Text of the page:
Libraries Continue to Serve During COVID-19 Pullman Campus Closure

Gone are the students walking through Holland and Terrell Libraries, mixed conversations and footsteps and the tantalizing smell of fries trailing in their wake. Also gone are the in-person exchanges between librarians and students searching for research help and answers, or the pleasant reverie that comes with handling an old text in Manuscripts, Archives and Special Collections. Closed physically since March 21 out of concern for COVID-19, WSU Libraries, like libraries around the country, have changed their brick-and-mortar interactions with patrons to a largely digital-only realm, transforming services and operations.

A vacant study area in Terrell Library. Photo courtesy of Sue Shipman.

Humanities librarian Erin Hvizdak doesn’t see the increased reliance on digital resources changing any time soon, which has necessitated a change in the role of academic libraries during the pandemic’s duration and beyond. An American Library Association survey in May and a June Inside Higher Ed opinion piece echo Hvizdak’s observations.

“We will have to re-examine our workflows, digital resource quality, costs and more,” she said. “We’re already in the midst of this and have been ramping this up for years, but if classes continue to be largely online for the foreseeable future, if researchers aren’t traveling as much or if people just start to expect or want that more, I think that all libraries and archives will have to think more creatively about the delivery of resources.”

Virtual reference on the rise

Email and other virtual communications filled the void left when librarians and patrons could no longer meet physically. Access services manager Sue Shipman and Marsha Yim, library and archives paraprofessional, have answered the bulk of email queries.

“Sue Shipman and Marsha Yim are fielding three times as many questions as they did in the past,” Hvizdak said. “In the weeks prior to the library closure, Sue and Marsha were averaging about 10 questions a week; now they are averaging more than 30 a week.”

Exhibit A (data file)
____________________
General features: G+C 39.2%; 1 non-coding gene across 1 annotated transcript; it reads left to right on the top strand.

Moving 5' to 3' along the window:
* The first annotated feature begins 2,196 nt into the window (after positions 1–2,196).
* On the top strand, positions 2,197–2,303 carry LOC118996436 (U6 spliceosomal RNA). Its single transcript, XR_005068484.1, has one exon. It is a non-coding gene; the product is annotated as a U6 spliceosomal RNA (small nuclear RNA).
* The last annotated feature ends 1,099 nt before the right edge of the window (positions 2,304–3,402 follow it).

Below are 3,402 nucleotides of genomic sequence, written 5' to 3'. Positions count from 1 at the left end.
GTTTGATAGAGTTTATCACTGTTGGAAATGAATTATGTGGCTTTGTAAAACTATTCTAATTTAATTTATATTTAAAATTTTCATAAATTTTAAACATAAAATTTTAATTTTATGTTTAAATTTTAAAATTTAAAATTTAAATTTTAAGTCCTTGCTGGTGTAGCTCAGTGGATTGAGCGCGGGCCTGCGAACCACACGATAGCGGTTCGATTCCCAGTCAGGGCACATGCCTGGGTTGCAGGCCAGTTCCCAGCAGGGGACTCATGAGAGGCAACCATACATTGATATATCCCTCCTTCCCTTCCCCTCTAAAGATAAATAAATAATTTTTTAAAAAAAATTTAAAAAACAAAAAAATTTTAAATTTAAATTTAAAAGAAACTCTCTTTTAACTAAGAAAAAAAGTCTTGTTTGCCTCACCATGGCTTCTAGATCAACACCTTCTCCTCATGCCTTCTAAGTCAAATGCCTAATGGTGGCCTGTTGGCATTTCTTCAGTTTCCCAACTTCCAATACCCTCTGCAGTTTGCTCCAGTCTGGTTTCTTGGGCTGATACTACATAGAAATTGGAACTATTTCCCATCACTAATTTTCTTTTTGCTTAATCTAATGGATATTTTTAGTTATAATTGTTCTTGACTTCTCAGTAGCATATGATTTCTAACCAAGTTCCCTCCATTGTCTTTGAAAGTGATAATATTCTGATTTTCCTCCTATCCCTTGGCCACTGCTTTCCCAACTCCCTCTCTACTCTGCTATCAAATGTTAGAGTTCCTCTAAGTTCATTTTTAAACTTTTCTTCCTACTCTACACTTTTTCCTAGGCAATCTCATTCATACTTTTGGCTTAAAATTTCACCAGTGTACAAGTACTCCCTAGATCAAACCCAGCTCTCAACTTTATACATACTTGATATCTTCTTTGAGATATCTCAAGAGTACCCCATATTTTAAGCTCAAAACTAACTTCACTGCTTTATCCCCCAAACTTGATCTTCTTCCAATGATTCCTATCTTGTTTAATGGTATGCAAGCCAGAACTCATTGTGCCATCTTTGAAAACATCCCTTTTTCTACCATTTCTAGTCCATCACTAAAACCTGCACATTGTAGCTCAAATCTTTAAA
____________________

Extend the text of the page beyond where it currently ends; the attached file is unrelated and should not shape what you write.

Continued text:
WSU librarians have answered nearly three times as many email questions than at the same time last year, Hvizdak added. Librarians also responded to twice as many LibAnswers questions as last year. The questions tended to be more involved: walking patrons through databases, finding and obtaining resources for their research, and more. In addition, there was an increase in questions regarding online access to resources.

Workstations in the Dimensions Lab in Holland Library adhere to the six-foot social distancing requirement. Photo courtesy of Jason Anderson.

“This obviously isn’t surprising, but it demonstrates that patrons are increasingly going to be asking these types of questions, and the libraries are also shifting in this direction,” she said. “The libraries’ main mission is access to resources to support research and teaching, and as these are increasingly done from a distance, we are shifting our mindset to make sure that more things are immediately accessible online.”

Hvizdak noted a slight increase in WSU patron questions over 24/7 chat, but librarians are answering a higher number of questions from other schools (part of a reciprocal service through “Ask-WA,” run by the Washington State Library), demonstrating that “all libraries are increasingly collaborating to provide services to their patrons, no matter where they come from.”

Hvizdak has also spoken to faculty recently about how to increase student access to electronic materials for research this summer and into fall as WSU prepares for possible new types of course delivery and a likely increase in online delivery.

“I expect these requests to continue,” she said.

Video tutorials, research guides and instruction trends

Patrons sought information through other forms of library media during the latter part of spring semester. From March 1-May 8, WSU Libraries recorded 463 views of video tutorials, embedded in library research guides and the “How Do I…?” webpages. “How Do I…?” tutorials were visited 2,714 times during the same time period. The libraries continue to see consistent use of their other online research tools, such as LibGuides, which curate disciplinary resources for easy access.

“The majority of our top videos was course-related (Roots of Contemporary Issues specifically) and showed users how to use Chicago Manual of Style formatting in Word, search specific databases like JSTOR and Proquest Newsstream, and find primary sources in Search It,” said Jen Saulnier, online learning librarian. “The other top videos during this time period had to do with remote access: using the proxy bookmarklet, checking due dates and renewing items, and requesting full-text articles.